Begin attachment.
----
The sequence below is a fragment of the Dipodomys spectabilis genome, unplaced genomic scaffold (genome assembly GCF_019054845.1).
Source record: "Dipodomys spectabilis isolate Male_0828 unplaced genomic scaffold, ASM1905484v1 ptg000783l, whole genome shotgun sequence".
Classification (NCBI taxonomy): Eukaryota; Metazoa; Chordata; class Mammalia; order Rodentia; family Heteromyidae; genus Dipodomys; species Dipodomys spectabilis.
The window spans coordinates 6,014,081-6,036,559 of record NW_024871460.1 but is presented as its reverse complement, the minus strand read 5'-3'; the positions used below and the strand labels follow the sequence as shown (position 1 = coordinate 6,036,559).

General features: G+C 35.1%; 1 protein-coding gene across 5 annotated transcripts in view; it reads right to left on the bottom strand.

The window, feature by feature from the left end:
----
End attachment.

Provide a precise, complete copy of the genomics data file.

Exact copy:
The sequence below is a fragment of the Dipodomys spectabilis genome, unplaced genomic scaffold (genome assembly GCF_019054845.1).
Source record: "Dipodomys spectabilis isolate Male_0828 unplaced genomic scaffold, ASM1905484v1 ptg000783l, whole genome shotgun sequence".
Classification (NCBI taxonomy): Eukaryota; Metazoa; Chordata; class Mammalia; order Rodentia; family Heteromyidae; genus Dipodomys; species Dipodomys spectabilis.
The window spans coordinates 6,014,081-6,036,559 of record NW_024871460.1 but is presented as its reverse complement, the minus strand read 5'-3'; the positions used below and the strand labels follow the sequence as shown (position 1 = coordinate 6,036,559).

General features: G+C 35.1%; 1 protein-coding gene across 5 annotated transcripts in view; it reads right to left on the bottom strand.

The window, feature by feature from the left end: